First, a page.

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The 13 best movie monster designs

05. Gremlins

  • Movie: Gremlins, 1984, Warner Bros.
  • Designer info: Chris Walas (special makeup FX, Chris Walas Inc.)

Movie monster - gremlins

Evil, scaley, vicious... and they probably cheat at cards too

The genius of Chris Walas’ Gremlin designs – based on the script by Chris Columbus (who'd go on to write the screenplay of The Goonies, direct Home Alone and two of the Harry Potter films) – is the contrast between the über-cute, doe-eyed Gizmo and its evil, scaley offspring.

To long-time reptile fan Walas, the Gremlin design came easiest: “We knew that they were completely crazy little monsters,” he said, “but I also wanted them to look wild. So I gave them long arms and boney fingers, and I gave them big ears because they're night creatures.”

So cute - but never, ever, feed a Mogwai after midnight

So cute - but never, ever, feed a Mogwai after midnight

However the Mogwai (above) - essentially the 'pupae' stage of the Gremlins - proved more difficult, taking seven months to nail the final look. Gizmo’s tan-and-white colour scheme was based on Steven Spielberg’s dog Chauncey, while the Mogwai’s nose was half-puppy, half monkey: “Just your standard cute animal nose,” said Walas.

WATCH THIS! You spin me right round, baby ...

06. Graboids

  • Movie: Tremors, 1990, Universal Studios
  • Designer info: Alec Gillis, Tom Woodruff Jr. (creature effects designer and creators, Amalgamated Dynamics)

Movie monster - Tremors


Able to move at speed underground, creatures dubbed ‘Graboids’ begin to terrorise the desert town of Perfection. Described in the script only as an 'eyeless beast with spines, and a mouth that opened like a grotesque flower with tentacles inside', the task of fleshing out the design fell to Alec Gillis and Tom Woodruff Jr., two effects artists in the process of setting up a new FX facility.

Movie monster - graboid

Gillis and Woodruff pose with their beloved Graboid

Using the idea of ‘form follows function’ they decided to give it a heavy armoured look, with dry, leathery skin like that of an elephant. “We wanted something that looked like it could come from this planet – or could come from another planet,” explained Gillis. The business end was “based on the head of a snapping turtle with side mandibles that could act as scoops,” he said. “It looked threatening and like it could cut you up, but these were not the standard pearly white fangs you see on a monster.” A set of three independent tentacles, each with its own mouth (based on a catfish), completed the subterranean serpent.

WATCH THIS! It's a Graboid attack!

WATCH THIS! Graboid death sequence ...

07. David Kessler

  • Movie: An American Werewolf in London, Universal Pictures
  • Designer info: Rick Baker (special makeup FX, Cinovation Studios)

Movie monster - werewolf 1

No one said transforming into a giant wolf would be easy!

While the actual movie werewolf is suitably scary (John Landis wanted a “four-legged hound from hell”), the real star of the film is the transformation sequence, masterminded by Rick Baker. Prior to AAWIL, werewolf metamorphoses were a cross-dissolve to man in a mask, or performed entirely off-camera. This time the audience was able to see, in grisly detail and bright lighting, a human skeleton deform, break and reform into the body of a wolf-beast – complete with the sound of snapping bones – and which director Landis wanted to be “horrifying, yet morbidly funny... fascinating rather than repulsive”. So in a symphony of urethane-eslastomer, pneumatics, air bladders, and cable-operated limbs, David Kessler becomes his lycanthropised alter-ego.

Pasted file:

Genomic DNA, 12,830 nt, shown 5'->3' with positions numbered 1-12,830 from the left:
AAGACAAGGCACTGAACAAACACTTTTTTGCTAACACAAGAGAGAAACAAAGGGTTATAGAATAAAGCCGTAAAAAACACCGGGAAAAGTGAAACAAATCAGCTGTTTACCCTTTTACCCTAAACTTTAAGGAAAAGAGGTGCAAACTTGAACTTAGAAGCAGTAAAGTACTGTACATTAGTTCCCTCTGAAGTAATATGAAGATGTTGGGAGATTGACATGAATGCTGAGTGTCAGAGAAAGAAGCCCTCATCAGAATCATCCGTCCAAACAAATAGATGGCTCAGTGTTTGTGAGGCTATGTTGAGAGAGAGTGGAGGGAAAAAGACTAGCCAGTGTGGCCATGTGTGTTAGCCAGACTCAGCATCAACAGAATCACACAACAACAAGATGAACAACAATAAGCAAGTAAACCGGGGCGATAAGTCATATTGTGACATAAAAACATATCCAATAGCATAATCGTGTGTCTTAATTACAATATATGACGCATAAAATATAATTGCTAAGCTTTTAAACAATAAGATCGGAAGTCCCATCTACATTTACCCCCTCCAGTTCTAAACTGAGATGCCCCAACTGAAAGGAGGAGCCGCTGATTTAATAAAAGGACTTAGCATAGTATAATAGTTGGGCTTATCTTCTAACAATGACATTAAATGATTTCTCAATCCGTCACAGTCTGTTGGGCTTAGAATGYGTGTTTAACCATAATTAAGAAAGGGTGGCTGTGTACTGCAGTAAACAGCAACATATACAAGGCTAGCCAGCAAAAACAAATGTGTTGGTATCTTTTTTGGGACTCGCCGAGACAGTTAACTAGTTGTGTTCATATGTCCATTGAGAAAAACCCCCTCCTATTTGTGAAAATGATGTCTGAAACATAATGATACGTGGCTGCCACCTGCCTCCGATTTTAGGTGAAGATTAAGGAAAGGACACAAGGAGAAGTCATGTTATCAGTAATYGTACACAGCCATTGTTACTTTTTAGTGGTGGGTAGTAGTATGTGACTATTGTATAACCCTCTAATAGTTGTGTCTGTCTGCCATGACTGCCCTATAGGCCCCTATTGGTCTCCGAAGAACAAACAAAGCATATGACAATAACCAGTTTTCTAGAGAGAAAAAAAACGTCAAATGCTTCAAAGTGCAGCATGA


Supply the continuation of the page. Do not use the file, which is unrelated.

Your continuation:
WATCH THIS! It's the AMAZING transformation sequence …

08. 'Pinhead'

  • Movie: Hellraiser (1987, New World Pictures)
  • Designer info: Clive Barker (author, director), Geoff Portass (special makeup FX)

Movie monsters - Pinhead

Pinhead, Pinhead, running through the night ...

Barker’s novella The Hellbound Heart (which would form the basis of the Hellraiser franchise), features the cenobites, a pseudo-religious order of sadomasochists in pursuit of extreme sensual experiences. To portray these characters, Barker turned to a variety of inspirations, including, he said, “punk, Catholicism, and the visits I would take to S&M clubs in New York and Amsterdam”.

Lead Cenobite – dubbed ‘Pinhead’ by the film’s makeup crew – also drew inspiration from other sources: “I had seen a book containing photographs of African fetishes,” said Barker. “Sculptures of human heads crudely carved from wood and then pierced with dozens, sometimes hundreds, of nails and spikes. They were images of rage, the text instructed.” The final character, replete with a leather outfit woven through the skin itself, is in a state of perpetual pain/pleasure.

WATCH THIS! Hellraiser trailer, starring Pinhead

09. The Pale Man

  • Movie: Pan’s Labyrinth, 2006, Warner Bros.
  • Designer info: Guillermo Del Toro (director)

Movie monsters - Pale Man

"Look into my eyes. Not around my eyes, but into my eyes!"

Inspiration for the saggy-skinned, child-eating albino came in part after director, and former makeup artist, Del Toro suffered from drastic weight loss, and in part from a painting by Francisco de Goya, called Saturn Devouring His Son. Del Toro also cites the work of book illustrator Arthur Rackham.

“I tried to reconnect with the perversity and very sexual content of his work,” Del Toro explained. “In fairy tales, all stories are either about the return to the womb (heaven, home) or wandering out into the world and facing your own dragon. We are all children wandering through our own fable.”

The fantastically grotesque Pale Man enjoys the unique pleasure of being equally disconcerting either as the sightless, worm-headed creature, or when using his eyeball-embedded palms to see. A truly beautiful freak.

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